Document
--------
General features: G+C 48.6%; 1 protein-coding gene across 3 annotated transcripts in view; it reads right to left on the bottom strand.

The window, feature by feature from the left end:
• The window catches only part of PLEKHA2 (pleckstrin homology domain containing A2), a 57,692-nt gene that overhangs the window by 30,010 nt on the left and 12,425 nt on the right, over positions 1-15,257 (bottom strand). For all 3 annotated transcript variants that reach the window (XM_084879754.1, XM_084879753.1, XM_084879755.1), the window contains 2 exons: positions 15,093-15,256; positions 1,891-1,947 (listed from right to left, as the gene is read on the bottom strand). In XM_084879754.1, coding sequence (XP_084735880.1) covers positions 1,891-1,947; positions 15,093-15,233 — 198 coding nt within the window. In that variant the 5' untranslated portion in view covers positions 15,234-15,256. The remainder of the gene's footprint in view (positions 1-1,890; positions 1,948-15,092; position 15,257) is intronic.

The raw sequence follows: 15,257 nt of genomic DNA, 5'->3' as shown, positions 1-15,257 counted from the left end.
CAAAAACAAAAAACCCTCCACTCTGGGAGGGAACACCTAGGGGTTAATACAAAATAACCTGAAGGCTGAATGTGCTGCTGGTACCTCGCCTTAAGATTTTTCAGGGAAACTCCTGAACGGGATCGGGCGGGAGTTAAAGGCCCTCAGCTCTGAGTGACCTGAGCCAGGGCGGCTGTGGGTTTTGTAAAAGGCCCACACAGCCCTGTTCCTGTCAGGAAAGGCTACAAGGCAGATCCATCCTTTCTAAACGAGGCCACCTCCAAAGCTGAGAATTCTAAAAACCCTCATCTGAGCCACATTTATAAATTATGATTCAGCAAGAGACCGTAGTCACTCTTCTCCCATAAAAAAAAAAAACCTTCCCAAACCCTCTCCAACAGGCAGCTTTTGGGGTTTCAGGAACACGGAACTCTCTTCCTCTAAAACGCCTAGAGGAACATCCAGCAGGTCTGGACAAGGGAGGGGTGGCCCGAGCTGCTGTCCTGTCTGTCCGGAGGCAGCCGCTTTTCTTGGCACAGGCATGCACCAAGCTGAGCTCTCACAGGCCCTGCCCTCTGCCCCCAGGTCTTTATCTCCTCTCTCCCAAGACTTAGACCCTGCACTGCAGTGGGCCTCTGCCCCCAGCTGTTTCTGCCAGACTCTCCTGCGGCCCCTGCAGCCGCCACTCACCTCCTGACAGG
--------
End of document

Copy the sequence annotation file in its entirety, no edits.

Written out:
General features: G+C 48.6%; 1 protein-coding gene across 3 annotated transcripts in view; it reads right to left on the bottom strand.

The window, feature by feature from the left end:
• The window catches only part of PLEKHA2 (pleckstrin homology domain containing A2), a 57,692-nt gene that overhangs the window by 30,010 nt on the left and 12,425 nt on the right, over positions 1-15,257 (bottom strand). For all 3 annotated transcript variants that reach the window (XM_084879754.1, XM_084879753.1, XM_084879755.1), the window contains 2 exons: positions 15,093-15,256; positions 1,891-1,947 (listed from right to left, as the gene is read on the bottom strand). In XM_084879754.1, coding sequence (XP_084735880.1) covers positions 1,891-1,947; positions 15,093-15,233 — 198 coding nt within the window. In that variant the 5' untranslated portion in view covers positions 15,234-15,256. The remainder of the gene's footprint in view (positions 1-1,890; positions 1,948-15,092; position 15,257) is intronic.

The raw sequence follows: 15,257 nt of genomic DNA, 5'->3' as shown, positions 1-15,257 counted from the left end.
CAAAAACAAAAAACCCTCCACTCTGGGAGGGAACACCTAGGGGTTAATACAAAATAACCTGAAGGCTGAATGTGCTGCTGGTACCTCGCCTTAAGATTTTTCAGGGAAACTCCTGAACGGGATCGGGCGGGAGTTAAAGGCCCTCAGCTCTGAGTGACCTGAGCCAGGGCGGCTGTGGGTTTTGTAAAAGGCCCACACAGCCCTGTTCCTGTCAGGAAAGGCTACAAGGCAGATCCATCCTTTCTAAACGAGGCCACCTCCAAAGCTGAGAATTCTAAAAACCCTCATCTGAGCCACATTTATAAATTATGATTCAGCAAGAGACCGTAGTCACTCTTCTCCCATAAAAAAAAAAAACCTTCCCAAACCCTCTCCAACAGGCAGCTTTTGGGGTTTCAGGAACACGGAACTCTCTTCCTCTAAAACGCCTAGAGGAACATCCAGCAGGTCTGGACAAGGGAGGGGTGGCCCGAGCTGCTGTCCTGTCTGTCCGGAGGCAGCCGCTTTTCTTGGCACAGGCATGCACCAAGCTGAGCTCTCACAGGCCCTGCCCTCTGCCCCCAGGTCTTTATCTCCTCTCTCCCAAGACTTAGACCCTGCACTGCAGTGGGCCTCTGCCCCCAGCTGTTTCTGCCAGACTCTCCTGCGGCCCCTGCAGCCGCCACTCACCTCCTGACAGG